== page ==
Friday, September 9, 2011


CSSSA ended more than a month ago. I think I've finally stopped crying enough to talk about it.

500 of the most talented art students thrown together into one environment and studying what they loved best for an entire month. Nothing short of pure heaven. I'd give my left toe to go back in a second.

Anyhoo, here's some of the stuff I managed to poop out during my time there:

Our first project was to animate a 3-5 second video using cut paper. Although I had animated before, this was my first experience with stop-motion.

During the second week we had a dance party where we wiggled around the classroom like the awkward teenagers we were. Our assignment that week was to animate our attempts to break it down.

My last and most favorite assignment was to create our own short film. The minimum was 20 seconds, but I ended up making mine a little over a minute. I was heavily influenced by experimental animation during my time there, so I decided to do my film using a method called "charcoal smearing." (You take a piece of paper, some charcoal and you create each frame by smearing or erasing your previous doodle and drawing on top of it.)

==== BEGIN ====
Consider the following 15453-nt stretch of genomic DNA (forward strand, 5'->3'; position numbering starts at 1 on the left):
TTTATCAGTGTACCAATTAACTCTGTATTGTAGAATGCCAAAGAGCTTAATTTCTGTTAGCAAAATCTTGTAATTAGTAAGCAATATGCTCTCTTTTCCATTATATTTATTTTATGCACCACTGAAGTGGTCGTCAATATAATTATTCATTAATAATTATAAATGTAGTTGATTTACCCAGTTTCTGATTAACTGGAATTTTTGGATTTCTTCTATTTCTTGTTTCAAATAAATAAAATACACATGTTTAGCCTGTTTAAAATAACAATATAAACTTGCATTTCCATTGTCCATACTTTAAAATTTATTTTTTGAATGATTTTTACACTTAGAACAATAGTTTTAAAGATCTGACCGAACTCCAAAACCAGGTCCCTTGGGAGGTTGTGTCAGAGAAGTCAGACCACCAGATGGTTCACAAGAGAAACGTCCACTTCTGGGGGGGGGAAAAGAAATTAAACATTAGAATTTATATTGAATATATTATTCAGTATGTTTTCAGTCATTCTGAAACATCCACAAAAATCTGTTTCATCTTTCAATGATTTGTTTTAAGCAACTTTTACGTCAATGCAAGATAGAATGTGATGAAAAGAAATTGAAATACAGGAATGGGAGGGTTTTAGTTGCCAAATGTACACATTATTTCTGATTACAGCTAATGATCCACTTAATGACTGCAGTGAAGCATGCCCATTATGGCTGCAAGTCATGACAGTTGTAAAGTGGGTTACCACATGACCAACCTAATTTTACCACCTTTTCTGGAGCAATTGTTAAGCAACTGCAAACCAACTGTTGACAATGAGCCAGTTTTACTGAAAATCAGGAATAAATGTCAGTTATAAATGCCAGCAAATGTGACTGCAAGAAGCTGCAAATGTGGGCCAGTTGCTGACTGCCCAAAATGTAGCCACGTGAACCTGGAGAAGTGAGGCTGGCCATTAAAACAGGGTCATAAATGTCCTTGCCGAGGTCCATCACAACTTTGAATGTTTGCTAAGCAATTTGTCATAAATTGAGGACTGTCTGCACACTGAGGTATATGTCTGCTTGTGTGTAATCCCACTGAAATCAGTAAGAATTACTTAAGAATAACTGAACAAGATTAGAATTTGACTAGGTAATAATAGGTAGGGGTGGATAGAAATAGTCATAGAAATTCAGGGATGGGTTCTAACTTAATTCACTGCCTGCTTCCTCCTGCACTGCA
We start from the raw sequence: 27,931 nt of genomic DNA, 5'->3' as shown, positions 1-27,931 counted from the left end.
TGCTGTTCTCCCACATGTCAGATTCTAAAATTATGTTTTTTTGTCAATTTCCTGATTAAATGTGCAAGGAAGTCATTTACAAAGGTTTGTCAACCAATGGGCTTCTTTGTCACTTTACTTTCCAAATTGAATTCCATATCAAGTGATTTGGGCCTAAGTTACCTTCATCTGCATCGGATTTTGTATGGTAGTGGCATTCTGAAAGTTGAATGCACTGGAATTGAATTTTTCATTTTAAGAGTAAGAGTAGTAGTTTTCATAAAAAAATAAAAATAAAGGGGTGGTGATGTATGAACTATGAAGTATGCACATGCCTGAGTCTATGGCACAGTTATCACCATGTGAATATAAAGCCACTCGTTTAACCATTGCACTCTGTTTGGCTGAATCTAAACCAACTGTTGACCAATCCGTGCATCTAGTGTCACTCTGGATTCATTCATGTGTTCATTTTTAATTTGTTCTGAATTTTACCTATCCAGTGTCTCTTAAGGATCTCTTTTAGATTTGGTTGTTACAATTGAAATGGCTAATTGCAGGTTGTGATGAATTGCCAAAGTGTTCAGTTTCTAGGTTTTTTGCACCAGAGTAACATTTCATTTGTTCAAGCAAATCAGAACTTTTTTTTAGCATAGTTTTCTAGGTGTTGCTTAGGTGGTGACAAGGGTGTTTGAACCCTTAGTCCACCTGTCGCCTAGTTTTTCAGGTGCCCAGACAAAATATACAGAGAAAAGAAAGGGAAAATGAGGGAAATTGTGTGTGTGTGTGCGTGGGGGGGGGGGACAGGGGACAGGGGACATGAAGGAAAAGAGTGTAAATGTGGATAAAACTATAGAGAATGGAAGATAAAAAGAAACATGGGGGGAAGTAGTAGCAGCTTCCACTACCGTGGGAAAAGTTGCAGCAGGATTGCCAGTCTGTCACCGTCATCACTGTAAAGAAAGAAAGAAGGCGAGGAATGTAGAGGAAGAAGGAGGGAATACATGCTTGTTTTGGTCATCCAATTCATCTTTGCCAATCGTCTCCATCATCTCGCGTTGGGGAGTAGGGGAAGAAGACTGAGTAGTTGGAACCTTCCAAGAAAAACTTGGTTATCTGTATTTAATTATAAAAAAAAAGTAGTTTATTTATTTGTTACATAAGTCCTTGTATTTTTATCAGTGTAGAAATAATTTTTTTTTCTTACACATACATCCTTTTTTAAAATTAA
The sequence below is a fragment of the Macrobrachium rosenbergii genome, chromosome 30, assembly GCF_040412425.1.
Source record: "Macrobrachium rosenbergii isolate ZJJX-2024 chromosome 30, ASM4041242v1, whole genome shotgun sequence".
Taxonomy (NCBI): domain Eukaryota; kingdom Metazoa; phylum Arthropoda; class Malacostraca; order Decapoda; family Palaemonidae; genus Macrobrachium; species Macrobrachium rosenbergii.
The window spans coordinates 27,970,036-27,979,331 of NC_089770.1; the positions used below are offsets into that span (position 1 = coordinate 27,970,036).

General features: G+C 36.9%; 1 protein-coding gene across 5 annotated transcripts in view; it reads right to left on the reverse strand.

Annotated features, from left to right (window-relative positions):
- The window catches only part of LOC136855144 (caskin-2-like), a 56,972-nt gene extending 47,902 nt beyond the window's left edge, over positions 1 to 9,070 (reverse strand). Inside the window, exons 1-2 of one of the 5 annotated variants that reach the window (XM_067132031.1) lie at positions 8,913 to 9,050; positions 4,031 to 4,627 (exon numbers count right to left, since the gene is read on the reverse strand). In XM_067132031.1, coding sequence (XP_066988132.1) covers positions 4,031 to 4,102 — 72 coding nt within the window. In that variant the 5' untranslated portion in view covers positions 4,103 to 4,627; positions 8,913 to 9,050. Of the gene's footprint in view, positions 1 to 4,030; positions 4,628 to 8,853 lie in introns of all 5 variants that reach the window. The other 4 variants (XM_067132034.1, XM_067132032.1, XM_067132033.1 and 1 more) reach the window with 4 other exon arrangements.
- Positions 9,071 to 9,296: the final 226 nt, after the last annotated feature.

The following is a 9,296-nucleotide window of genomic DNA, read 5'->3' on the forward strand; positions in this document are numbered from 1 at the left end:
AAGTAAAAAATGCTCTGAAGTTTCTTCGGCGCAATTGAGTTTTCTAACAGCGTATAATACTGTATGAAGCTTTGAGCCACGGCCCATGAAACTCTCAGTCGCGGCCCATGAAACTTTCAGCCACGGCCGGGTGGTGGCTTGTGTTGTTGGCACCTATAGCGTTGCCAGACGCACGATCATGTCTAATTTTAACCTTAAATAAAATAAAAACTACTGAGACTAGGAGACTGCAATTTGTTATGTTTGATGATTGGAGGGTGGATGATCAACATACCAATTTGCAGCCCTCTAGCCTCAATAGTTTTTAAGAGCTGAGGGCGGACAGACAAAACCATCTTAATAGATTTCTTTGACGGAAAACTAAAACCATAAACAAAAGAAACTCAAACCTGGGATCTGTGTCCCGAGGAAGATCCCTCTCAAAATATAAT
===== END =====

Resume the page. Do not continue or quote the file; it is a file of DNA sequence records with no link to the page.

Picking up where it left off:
I did this film for an old comic book artist who was a resident in my parent's nursing home. In his younger years, he'd worked for Will Eisner (who I am terribly inspired by) and was still a crazy-awesome artist even in his nineties. Miss you, Chuck.

We did life drawings almost every day. It was my first time drawing from a live model! Most everybody improved massively from the start of the program to the end and I'd like to think I was no exception.

A few of the ones that I am not embarrassed by.

Aaaand of course, a couple of pages from the ol' sketchbook:

 Blind contour. We had a field day with this.

During our graduation ceremony, we crowded together and hugged and cried and laughed and shared stories about our month together. One tangent in particular stands out to me as the defining moment of CSSSA. 

A classmate of mine was sharing about how when he went home, his parents would want him to be something, lawyer, whatever. But he just wanted to be an artist. And that's when we, all of us, just broke down. It had hit me then that I would not see these people for a long time, probably never again, at least not in an environment like this one.

I spent the next six hours crying. I thought I'd never stop. I was away from home for the first time in my life, in a strange new setting with strangers who in a month's time became my friends for life. Every doubt and insecurity I had about becoming an artist seemed null and void. During that wonderful, wonderful month, everything just seemed indescribably possible.

1 comment:

  1. This is a great recount Renee, and all of your work is so fantastic! Missing you heaps! :P